TALLAHASSEE, Fla. – A fresh face with a familiar name could be one answer for Florida Democrats starved for new candidates to help the party regain political clout.
U.S. Sen. Bob Graham's (search) oldest daughter, Gwen, has taken a key role with the state Democratic Party in this presidential election year, and is the state party's national campaign liaison with John Kerry's (search) presidential campaign.
While Gwen Graham is helping others during this year's election cycle, she has her own political ambitions down the road — possibly a congressional run in 2006.
She wants to carve out her own political identity. "It's important to me that people understand that I never assume that I can be or do anything just because I'm Bob Graham's daughter."
Name recognition, however, is an elixir in politics. And a big help in Florida.
Connie Mack and Gov. Jeb Bush, for instance, were both able to capitalize on their pedigree.
Mack, grandson of the famous baseball owner and manager of the same name, served two terms in the U.S. Senate. His son, Connie Mack IV, is a state representative running for Congress from southwest Florida.
Gov. Bush mushroomed to prominence in part with the help of a vast fund-raising organization created for his father, former President George H.W. Bush, and former President Reagan.
Aubrey Jewett, a University of Central Florida political science professor, said the Graham name "is as good a name as you can get in Florida politics."
Graham, 41, had put aside her political ambitions for the past decade in favor of her responsibilities as a mother of a daughter and two sons, who range in ages from 8 to 13.
She has immersed herself in presidential politics since her father's aborted campaign for the nation's top job last year. After he dropped from the race, she made a short run with Howard Dean's presidential campaign before moving to her present job with the Kerry campaign.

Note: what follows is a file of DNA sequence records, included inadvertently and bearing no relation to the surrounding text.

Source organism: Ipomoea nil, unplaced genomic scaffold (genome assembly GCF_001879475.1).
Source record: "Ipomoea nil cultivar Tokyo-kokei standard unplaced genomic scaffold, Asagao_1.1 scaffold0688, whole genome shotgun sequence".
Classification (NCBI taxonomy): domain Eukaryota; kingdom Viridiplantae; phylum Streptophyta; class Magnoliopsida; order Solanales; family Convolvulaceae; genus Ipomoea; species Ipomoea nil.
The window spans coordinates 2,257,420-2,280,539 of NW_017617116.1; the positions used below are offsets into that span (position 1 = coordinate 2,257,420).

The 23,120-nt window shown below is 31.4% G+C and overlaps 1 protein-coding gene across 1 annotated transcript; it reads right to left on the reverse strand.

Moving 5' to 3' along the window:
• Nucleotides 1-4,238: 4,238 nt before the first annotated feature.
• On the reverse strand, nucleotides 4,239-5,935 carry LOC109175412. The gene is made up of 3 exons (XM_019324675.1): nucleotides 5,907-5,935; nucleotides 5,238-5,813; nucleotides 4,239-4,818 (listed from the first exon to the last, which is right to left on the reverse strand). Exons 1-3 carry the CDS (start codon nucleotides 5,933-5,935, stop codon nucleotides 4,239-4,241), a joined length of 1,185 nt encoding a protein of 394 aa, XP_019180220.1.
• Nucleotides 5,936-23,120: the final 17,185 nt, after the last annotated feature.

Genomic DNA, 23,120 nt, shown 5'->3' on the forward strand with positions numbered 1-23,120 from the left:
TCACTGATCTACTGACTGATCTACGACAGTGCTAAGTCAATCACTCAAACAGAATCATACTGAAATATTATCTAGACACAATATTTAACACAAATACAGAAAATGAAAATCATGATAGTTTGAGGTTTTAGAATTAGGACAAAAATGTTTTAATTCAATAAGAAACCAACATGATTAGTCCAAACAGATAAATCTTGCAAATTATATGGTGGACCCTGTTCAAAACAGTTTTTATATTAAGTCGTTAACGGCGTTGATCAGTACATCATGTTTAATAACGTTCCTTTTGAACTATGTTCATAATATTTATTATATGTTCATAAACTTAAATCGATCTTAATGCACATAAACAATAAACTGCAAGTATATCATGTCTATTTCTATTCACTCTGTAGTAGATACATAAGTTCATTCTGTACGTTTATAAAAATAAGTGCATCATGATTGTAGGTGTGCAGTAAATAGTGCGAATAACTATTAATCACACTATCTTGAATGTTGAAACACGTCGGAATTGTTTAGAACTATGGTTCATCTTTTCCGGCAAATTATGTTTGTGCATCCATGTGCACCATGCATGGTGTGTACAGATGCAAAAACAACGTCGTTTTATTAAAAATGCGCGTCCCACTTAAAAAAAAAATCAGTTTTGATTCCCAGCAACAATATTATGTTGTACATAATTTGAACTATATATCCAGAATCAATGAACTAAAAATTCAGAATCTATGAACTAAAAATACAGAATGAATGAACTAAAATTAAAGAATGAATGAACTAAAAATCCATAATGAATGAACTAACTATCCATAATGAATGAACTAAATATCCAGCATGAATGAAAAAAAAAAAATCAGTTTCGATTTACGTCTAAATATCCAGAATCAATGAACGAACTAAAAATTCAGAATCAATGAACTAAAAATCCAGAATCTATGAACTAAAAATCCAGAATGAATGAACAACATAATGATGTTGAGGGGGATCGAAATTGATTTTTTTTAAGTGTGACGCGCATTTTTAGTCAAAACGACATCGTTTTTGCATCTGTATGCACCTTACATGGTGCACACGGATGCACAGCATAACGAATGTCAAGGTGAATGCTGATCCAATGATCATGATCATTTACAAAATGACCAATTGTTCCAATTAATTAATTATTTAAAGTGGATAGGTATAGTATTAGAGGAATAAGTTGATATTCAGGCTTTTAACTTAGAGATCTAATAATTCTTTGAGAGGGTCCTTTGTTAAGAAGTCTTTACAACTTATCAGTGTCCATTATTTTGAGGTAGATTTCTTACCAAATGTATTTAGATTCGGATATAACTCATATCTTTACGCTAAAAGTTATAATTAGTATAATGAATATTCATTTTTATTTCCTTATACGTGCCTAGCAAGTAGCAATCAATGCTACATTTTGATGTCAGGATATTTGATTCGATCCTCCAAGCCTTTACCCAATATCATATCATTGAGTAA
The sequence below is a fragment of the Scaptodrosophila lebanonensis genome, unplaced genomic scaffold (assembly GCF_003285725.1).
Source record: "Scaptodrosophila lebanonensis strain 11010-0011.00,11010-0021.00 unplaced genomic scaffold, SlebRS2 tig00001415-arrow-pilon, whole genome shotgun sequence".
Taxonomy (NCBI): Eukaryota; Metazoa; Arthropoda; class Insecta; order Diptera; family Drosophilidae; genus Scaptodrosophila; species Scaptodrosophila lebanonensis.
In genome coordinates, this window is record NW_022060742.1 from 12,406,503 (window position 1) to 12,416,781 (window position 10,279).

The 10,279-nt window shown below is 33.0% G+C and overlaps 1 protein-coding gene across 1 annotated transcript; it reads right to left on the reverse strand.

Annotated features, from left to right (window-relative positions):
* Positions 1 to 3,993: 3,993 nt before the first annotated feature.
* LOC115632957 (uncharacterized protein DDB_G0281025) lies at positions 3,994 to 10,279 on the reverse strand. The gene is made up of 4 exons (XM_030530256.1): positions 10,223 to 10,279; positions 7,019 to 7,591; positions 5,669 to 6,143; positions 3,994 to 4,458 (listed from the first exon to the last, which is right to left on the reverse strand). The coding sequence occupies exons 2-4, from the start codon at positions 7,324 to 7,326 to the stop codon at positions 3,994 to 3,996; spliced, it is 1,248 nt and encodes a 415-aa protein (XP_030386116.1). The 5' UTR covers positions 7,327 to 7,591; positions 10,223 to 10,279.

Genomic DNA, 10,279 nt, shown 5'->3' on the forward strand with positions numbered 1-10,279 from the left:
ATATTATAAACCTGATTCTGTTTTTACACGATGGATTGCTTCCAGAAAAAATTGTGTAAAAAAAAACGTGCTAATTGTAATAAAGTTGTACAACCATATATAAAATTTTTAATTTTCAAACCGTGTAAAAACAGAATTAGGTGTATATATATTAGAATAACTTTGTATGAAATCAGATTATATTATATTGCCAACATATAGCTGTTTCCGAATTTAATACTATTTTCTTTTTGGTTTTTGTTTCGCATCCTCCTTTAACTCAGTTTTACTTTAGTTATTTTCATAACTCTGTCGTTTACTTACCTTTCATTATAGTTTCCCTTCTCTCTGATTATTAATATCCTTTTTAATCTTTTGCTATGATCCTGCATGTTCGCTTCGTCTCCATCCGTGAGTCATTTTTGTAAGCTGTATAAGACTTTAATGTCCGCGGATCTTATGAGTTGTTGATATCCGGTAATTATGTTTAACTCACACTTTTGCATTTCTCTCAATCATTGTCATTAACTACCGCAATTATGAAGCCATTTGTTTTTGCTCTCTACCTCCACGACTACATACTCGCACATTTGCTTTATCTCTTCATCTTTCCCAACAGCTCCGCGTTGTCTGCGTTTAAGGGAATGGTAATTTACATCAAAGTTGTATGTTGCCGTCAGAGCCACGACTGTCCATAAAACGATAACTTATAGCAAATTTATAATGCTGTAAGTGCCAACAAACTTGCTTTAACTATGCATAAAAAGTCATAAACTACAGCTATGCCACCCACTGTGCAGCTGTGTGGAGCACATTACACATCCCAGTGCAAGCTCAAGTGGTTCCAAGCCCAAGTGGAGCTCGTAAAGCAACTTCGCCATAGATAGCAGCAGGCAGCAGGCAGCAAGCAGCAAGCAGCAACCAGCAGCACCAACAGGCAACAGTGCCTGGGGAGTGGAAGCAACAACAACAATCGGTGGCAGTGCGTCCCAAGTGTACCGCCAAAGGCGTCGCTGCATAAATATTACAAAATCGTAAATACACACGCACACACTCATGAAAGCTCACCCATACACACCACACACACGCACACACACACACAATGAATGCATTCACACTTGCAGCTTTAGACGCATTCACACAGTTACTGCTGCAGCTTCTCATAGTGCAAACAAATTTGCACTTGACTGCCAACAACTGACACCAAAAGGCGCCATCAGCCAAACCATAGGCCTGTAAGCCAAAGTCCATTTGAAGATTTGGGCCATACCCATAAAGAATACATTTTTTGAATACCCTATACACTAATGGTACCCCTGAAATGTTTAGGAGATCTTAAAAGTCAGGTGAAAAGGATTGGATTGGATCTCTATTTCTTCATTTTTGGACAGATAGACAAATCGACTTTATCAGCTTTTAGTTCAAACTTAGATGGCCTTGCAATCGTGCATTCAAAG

Like her dad, who is retiring from the Senate, Graham is pro-choice and shares his passions for education and protecting the Everglades. She opposes any exploratory drilling for oil reserves off Florida's coastline.
"I'm very much my father's daughter," she said. "He will always be my No. 1 political adviser. We don't differ much."
Graham also believes the United States entered Iraq under false pretenses and that President Bush should have tried more diplomacy.
"I think the president rushed to war and we're paying for it now in the loss of life and financial commitment," she said. "But now that we're there we need to stay there and finish the job. We have no other choice."
That passion for politics plays well among party stalwarts.
Graham is "a true-blue Democrat" who "believes in our issues heart-and-soul," state Democratic Party Chairman Scott Maddox said. "Gwen Graham is going to make a positive contribution to politics in Florida for a long time."
Her father said he's pleased she has political ambitions and values the family name, but added that she's her own person.
"I can tell you she's not just depending on her pedigree," the senator said. "She's a young woman with a great deal of ability, self-assurance, a willingness to work hard and very motivated by a desire to be a public servant."
Gwen Graham holds a law degree from American University in Washington and worked three years for a Houston-based law firm in Washington specializing in energy and environmental law before beginning her family.
She realized that it was time to make some decisions about her life when she reached her 40th birthday on Jan. 31, 2003 — the same day her father had heart surgery. Voters should expect to see a Graham on the Democratic side of the ballot in the coming years.
"I have the drive and commitment to do it," she said. "I have an incredible legacy to carry on."